There's a huge problem with healthcare in America, and nurses could be the solution

There’s a dire shortage of primary care physicians in the US, and it’s only going to get worse.

As life expectancy increases, and baby boomers live longer, demand on the already-overburdened healthcare system will likely skyrocket.

A 2013 study from the Health Resources and Services Administration found that, by 2020, there will be a shortage of 20,400 primary care physicians nationwide. For seniors and people in rural communities, access to adequate care will become even more difficult and time-consuming than it already is.

But there may be a solution, according to some healthcare experts: Nurse practitioners.

Nurse practitioners (NPs) are registered nurses (RNs) who go through an additional two- to three-year master’s program specifically focused on their chosen area of practice.

Out of approximately 205,000 NPs around the country, 86.5% are trained in primary care, according to the American Association of Nurse Practitioners — more than enough to make up for the lack of physicians.

“It’s really about the effective utilization of existing healthcare practitioners,” Alex Krouse, a healthcare lawyer based in Indiana who works across the US on these issues, told Business Insider. “It’s one of those things where the amount of residency spots is a function of federal and state tax dollars — and there’s just not enough money to train and provide more residency spots at the level that’s actually needed.”

For the last 50 years, Krouse said, doctors and the medical industry in general have been aware of the looming shortage. It’s only in the last 20 years that nurses have started getting the kind of advanced training that could help them solve the primary care shortage, he said.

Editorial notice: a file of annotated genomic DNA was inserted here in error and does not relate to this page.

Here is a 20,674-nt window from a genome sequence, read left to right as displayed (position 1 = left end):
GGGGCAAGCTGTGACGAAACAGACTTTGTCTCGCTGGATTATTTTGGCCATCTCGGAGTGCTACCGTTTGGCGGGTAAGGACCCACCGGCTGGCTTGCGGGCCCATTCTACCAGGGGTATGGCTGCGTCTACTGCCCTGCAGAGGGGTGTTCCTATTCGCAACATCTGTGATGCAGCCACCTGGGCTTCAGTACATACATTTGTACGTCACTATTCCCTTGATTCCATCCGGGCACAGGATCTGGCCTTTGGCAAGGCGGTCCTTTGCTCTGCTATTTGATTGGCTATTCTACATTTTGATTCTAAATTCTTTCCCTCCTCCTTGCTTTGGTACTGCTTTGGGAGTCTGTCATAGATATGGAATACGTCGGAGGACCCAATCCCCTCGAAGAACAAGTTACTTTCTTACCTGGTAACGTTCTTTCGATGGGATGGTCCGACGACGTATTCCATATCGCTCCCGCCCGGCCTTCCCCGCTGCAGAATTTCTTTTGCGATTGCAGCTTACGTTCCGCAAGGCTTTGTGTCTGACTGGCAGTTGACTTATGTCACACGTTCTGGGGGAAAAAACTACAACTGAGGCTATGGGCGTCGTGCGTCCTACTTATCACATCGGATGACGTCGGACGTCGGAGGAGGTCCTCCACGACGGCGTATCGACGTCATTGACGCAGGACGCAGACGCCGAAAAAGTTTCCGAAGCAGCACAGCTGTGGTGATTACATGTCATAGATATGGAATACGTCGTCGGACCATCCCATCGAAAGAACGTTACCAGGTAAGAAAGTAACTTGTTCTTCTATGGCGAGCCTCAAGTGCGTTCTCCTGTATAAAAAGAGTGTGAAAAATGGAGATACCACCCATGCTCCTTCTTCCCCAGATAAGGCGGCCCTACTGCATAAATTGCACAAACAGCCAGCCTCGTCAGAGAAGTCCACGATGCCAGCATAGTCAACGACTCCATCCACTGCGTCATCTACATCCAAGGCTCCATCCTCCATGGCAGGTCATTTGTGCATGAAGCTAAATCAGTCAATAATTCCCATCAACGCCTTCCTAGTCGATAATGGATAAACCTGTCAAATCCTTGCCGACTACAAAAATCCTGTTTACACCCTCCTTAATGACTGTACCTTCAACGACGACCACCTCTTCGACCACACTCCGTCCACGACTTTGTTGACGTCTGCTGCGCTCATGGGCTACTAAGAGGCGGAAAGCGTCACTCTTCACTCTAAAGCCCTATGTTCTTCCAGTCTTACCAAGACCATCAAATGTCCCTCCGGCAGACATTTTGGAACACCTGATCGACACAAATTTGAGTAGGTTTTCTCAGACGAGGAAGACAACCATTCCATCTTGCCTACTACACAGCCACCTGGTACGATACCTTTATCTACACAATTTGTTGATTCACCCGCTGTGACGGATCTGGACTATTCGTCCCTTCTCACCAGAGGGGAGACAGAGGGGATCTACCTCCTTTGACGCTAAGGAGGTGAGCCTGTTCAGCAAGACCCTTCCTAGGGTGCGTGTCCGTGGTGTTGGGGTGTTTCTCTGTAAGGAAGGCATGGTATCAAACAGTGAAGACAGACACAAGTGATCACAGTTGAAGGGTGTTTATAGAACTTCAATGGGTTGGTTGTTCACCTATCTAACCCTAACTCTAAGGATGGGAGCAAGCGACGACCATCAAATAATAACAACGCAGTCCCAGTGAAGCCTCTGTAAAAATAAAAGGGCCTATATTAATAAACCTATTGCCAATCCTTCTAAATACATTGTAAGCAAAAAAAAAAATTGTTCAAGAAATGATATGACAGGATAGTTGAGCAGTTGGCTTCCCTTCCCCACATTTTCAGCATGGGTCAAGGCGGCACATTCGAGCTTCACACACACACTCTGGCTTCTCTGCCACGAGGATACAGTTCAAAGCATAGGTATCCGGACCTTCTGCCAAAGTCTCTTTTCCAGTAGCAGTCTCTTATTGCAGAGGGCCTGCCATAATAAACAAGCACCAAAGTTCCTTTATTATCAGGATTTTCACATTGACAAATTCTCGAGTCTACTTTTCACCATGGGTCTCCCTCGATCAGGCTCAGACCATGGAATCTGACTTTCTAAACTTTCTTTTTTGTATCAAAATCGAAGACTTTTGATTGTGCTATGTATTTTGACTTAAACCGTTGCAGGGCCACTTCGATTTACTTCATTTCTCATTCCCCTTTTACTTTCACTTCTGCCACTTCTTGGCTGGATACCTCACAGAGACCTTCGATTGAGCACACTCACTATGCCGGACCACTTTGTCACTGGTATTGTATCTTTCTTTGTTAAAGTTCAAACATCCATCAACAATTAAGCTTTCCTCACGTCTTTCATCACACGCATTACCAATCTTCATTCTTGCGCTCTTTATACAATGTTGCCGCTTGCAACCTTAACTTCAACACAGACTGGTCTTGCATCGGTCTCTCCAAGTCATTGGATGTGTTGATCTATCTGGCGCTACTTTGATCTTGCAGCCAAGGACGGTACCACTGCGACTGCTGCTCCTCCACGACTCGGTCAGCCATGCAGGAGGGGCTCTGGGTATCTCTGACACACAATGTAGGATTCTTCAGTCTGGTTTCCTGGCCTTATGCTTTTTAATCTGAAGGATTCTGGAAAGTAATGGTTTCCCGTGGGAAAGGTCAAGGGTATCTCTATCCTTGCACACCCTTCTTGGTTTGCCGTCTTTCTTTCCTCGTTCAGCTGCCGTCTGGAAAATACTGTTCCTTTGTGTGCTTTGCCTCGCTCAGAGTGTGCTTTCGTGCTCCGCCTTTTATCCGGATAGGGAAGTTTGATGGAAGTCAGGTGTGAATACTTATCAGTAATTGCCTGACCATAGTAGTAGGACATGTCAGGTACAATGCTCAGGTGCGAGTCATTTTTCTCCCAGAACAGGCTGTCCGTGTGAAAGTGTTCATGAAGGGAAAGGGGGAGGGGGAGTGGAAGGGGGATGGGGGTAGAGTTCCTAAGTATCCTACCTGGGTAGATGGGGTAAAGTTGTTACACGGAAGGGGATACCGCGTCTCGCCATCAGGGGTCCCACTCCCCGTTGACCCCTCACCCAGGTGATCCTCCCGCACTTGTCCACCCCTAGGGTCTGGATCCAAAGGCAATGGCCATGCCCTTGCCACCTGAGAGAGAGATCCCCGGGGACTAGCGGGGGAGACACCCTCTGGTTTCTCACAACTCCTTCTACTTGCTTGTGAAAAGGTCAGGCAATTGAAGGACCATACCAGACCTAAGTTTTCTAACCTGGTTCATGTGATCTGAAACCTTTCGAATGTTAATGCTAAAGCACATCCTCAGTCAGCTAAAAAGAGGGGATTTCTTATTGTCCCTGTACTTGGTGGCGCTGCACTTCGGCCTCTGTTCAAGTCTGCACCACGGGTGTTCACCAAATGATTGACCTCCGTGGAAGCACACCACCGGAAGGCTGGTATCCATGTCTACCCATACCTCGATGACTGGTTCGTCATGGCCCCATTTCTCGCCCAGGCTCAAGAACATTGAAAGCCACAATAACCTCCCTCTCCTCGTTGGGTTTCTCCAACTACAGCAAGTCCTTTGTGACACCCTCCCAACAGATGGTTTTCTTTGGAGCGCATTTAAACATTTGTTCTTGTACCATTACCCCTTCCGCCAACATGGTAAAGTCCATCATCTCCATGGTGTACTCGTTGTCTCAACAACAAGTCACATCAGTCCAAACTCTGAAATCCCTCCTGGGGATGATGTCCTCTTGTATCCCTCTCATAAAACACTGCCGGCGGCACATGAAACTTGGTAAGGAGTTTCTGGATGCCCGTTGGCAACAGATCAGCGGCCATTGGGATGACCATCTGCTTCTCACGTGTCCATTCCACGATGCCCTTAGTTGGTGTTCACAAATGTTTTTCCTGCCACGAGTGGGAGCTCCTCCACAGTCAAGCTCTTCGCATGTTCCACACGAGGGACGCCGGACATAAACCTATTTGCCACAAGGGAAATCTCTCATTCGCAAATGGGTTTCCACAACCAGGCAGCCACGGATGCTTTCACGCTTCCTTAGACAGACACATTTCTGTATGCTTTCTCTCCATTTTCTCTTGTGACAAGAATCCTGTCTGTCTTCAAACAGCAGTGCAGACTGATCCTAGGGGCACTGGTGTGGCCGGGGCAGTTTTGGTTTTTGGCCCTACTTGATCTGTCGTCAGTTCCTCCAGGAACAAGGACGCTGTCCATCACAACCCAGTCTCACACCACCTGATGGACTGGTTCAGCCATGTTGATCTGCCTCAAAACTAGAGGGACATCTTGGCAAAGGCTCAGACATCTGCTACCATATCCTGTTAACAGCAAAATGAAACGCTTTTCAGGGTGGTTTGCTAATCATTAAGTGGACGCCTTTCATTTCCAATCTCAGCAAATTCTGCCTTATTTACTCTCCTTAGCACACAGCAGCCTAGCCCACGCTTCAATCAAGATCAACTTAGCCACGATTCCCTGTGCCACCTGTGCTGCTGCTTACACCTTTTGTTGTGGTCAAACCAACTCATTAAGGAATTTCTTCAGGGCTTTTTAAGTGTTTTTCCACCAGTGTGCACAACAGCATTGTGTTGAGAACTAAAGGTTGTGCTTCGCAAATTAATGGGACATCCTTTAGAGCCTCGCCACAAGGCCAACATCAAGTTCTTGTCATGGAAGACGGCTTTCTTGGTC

Nurses are traditionally viewed as ancillary to doctors; they take your blood pressure while the doctor diagnoses you and prescribes the medication. Nurses, however, comprise the largest sector of the US healthcare workforce. Plus, they’re less expensive — and take less time to train — than physicians, Matthew Yglesias reported for the Slate blog Moneybox.

An evolving career path

In the last 10 years, NP education has evolved to bring it more in line with the requirements for physicians. While NPs can practice with only a master’s degree, many NPs now opt to complete doctorates in nursing — DNPs.

Unlike physicians, which must go to medical school and complete four years of general medical education before specializing in their residencies, NPs study their chosen field intensively for three to four years in order to complete their degree. NPs who want to study primary care will focus solely on primary care during graduate school.

And although doctors attend more school overall, NPs are able to provide similar quality of care thanks to their specialised education, said Krouse.

But Krouse cautions that assessing quality of care isn’t so simple. “It’s a weird concept. We’re looking 50 years down the road, and asking, did this one visit with this one physician matter? It’s a tough thing to quantify.”

Still, while the quality of care that’s being given may be difficult to measure, the plan of care — the care the patients actually receive — isn’t.

“Lots of studies ask the question: If we give them the same patient, and if we give them the same control, what type of plan of care do they develop?” says Krouse, “Often, they’re developing the same plans of care.”